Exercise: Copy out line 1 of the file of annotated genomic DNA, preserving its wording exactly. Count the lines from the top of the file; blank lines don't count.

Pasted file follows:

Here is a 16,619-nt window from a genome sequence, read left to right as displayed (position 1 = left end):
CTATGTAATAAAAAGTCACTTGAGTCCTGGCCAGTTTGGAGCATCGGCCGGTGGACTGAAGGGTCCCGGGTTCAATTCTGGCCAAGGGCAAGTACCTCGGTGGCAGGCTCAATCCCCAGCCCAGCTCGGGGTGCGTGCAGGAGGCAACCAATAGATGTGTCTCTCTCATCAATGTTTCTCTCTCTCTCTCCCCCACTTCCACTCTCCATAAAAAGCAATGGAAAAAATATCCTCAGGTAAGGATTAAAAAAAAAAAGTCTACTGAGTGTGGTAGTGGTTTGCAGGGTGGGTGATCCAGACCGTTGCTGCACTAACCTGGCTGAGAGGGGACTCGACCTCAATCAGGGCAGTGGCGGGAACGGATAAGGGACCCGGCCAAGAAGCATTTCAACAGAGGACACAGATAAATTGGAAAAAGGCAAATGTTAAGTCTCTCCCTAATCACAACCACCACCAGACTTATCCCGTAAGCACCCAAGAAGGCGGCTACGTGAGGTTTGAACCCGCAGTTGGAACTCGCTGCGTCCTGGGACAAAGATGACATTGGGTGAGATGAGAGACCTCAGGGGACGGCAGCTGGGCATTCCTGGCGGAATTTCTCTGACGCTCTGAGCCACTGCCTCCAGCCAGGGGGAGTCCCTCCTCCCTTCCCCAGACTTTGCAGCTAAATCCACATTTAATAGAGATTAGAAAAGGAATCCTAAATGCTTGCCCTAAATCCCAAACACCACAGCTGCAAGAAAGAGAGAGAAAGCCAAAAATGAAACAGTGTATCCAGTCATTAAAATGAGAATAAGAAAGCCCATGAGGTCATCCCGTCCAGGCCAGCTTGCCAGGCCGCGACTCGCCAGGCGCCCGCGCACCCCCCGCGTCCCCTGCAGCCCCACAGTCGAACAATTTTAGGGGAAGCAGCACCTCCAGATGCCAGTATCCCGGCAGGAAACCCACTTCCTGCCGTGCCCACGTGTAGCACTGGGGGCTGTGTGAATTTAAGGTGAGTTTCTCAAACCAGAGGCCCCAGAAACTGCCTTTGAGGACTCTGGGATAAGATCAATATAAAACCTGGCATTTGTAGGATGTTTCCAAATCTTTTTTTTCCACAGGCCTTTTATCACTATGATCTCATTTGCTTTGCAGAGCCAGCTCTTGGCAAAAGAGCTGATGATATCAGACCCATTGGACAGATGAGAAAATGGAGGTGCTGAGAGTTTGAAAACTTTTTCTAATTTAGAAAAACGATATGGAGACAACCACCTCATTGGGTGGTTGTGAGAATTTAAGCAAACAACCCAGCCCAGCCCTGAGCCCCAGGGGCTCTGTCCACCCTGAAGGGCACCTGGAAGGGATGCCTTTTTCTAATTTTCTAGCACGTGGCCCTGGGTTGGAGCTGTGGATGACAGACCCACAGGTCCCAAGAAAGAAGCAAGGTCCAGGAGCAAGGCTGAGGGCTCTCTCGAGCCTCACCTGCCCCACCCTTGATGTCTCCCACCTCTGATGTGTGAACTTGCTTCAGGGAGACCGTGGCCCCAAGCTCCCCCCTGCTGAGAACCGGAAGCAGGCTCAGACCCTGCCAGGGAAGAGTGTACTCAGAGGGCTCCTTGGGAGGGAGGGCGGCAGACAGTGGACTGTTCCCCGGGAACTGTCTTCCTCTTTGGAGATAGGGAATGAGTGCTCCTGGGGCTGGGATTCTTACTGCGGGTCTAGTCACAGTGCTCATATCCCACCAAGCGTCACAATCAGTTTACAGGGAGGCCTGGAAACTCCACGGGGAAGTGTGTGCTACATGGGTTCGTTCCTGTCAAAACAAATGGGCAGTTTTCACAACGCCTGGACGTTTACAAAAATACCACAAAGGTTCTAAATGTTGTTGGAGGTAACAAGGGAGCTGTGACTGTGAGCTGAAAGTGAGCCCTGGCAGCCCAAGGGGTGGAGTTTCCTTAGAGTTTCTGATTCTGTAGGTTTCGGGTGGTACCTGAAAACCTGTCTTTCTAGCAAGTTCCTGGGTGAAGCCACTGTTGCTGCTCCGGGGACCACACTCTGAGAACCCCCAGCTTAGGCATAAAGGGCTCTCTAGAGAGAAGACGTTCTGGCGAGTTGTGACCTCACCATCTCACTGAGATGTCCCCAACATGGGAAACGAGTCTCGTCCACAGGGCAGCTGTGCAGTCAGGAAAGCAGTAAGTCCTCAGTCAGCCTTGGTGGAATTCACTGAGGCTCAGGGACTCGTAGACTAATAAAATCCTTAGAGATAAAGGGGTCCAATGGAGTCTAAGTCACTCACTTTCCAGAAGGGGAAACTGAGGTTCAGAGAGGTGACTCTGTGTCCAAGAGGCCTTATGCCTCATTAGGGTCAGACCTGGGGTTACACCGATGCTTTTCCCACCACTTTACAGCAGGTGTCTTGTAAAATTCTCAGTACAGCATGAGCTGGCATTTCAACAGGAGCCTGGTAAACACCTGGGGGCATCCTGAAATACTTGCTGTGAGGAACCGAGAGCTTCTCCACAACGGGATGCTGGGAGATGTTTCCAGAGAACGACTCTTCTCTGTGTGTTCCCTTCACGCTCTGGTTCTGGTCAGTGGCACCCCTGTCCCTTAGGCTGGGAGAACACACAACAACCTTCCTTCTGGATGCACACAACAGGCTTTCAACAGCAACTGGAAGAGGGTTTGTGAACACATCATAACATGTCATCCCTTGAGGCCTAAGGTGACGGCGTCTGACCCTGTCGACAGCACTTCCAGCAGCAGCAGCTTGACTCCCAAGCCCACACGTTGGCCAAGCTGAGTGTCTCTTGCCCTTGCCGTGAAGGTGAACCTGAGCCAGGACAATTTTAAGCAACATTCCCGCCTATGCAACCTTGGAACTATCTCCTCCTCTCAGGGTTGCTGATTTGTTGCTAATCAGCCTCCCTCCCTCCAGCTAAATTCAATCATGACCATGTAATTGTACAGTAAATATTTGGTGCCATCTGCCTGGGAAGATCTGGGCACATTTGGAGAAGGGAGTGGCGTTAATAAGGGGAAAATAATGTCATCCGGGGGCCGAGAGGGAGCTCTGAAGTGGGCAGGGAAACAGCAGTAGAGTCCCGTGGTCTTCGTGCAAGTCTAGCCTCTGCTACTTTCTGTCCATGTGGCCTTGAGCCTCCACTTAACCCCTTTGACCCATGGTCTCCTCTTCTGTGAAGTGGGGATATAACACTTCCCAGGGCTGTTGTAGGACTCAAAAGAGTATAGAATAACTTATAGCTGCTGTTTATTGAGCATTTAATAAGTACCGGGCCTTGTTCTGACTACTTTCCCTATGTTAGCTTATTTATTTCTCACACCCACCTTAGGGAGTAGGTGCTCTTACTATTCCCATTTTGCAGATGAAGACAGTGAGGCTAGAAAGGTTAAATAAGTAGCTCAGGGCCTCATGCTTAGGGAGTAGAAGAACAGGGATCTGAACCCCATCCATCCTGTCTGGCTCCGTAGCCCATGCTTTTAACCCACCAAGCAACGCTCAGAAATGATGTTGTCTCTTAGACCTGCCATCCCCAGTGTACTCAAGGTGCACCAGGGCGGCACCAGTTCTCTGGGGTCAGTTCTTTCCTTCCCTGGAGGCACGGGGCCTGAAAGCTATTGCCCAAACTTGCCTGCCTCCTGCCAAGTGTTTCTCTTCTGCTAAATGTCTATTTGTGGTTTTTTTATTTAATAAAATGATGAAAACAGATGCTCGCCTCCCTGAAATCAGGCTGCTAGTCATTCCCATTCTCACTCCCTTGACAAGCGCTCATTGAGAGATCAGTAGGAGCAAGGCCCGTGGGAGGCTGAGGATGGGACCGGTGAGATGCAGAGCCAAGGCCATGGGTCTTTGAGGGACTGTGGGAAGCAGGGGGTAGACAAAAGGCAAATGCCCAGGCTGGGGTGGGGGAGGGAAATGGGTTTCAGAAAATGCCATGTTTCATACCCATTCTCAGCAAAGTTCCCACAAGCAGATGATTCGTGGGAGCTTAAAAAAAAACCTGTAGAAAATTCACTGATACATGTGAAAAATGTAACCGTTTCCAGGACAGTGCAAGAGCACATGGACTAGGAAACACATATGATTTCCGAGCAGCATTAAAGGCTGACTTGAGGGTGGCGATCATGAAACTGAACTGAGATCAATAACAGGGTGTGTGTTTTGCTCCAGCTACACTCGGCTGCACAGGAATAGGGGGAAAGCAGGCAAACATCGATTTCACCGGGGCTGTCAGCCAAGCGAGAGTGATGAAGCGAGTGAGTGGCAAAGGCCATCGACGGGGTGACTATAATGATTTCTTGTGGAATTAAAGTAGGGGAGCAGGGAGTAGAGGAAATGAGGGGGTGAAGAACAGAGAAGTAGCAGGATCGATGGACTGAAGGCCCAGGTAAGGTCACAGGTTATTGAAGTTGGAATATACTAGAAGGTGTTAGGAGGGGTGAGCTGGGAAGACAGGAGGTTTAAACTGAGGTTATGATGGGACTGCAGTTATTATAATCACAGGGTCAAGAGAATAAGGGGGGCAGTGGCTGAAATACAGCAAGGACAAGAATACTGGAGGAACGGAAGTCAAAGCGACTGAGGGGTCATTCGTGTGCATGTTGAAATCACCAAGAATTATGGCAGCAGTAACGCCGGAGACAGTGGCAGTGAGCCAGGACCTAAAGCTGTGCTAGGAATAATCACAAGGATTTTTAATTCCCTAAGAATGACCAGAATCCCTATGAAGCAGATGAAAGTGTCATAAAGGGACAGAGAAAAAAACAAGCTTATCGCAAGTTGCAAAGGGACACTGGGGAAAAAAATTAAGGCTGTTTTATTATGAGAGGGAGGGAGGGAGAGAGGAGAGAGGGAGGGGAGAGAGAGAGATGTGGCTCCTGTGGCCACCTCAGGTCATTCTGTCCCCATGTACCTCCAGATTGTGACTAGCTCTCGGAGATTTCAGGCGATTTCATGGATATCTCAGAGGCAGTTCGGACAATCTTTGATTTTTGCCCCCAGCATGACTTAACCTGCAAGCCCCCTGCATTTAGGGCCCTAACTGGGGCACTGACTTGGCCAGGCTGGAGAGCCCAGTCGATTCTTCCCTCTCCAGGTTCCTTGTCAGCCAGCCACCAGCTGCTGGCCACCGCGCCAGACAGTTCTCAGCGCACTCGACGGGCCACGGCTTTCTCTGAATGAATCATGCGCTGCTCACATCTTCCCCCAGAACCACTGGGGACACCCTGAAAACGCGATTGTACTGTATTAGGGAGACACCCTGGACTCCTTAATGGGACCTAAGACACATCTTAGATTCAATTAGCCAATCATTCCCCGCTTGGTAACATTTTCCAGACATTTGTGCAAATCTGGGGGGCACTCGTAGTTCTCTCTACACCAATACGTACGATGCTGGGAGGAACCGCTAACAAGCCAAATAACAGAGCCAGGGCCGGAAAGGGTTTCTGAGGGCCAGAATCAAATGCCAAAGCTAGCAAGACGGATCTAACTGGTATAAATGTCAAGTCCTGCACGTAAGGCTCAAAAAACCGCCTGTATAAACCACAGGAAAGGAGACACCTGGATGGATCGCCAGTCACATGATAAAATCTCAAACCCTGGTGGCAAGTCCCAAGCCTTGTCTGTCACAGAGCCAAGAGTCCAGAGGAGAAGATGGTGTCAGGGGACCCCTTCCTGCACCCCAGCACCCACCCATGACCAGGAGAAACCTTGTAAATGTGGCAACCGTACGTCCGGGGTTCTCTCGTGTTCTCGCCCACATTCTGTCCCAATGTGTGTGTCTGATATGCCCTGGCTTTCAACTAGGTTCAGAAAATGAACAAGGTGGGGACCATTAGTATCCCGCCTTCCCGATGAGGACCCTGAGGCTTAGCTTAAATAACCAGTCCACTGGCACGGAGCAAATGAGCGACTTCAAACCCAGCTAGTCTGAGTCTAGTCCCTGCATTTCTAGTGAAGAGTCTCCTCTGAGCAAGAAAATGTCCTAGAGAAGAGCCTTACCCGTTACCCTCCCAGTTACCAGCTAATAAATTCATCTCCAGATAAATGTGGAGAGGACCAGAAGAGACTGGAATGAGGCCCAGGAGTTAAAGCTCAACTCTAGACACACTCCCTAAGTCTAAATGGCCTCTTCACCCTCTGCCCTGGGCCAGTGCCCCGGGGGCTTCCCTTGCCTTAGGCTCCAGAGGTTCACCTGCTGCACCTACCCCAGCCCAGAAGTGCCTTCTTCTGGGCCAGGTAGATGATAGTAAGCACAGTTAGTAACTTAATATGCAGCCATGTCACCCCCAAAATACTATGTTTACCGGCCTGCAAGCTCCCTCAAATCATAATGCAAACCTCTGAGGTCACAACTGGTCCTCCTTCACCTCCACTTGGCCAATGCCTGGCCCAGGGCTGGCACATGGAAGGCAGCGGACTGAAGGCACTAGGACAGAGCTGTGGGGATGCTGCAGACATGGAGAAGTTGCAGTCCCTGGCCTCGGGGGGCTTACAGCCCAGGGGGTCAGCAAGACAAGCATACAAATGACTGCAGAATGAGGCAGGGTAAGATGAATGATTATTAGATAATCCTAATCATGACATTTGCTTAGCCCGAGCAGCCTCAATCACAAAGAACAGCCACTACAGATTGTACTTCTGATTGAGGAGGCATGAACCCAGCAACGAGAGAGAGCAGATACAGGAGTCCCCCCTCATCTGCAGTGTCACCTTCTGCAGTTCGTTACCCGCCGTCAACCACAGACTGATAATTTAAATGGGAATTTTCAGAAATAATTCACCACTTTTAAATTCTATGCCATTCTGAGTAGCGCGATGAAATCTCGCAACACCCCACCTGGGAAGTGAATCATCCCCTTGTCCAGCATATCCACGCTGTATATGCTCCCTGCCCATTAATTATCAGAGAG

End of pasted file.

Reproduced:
Here is a 16,619-nt window from a genome sequence, read left to right as displayed (position 1 = left end):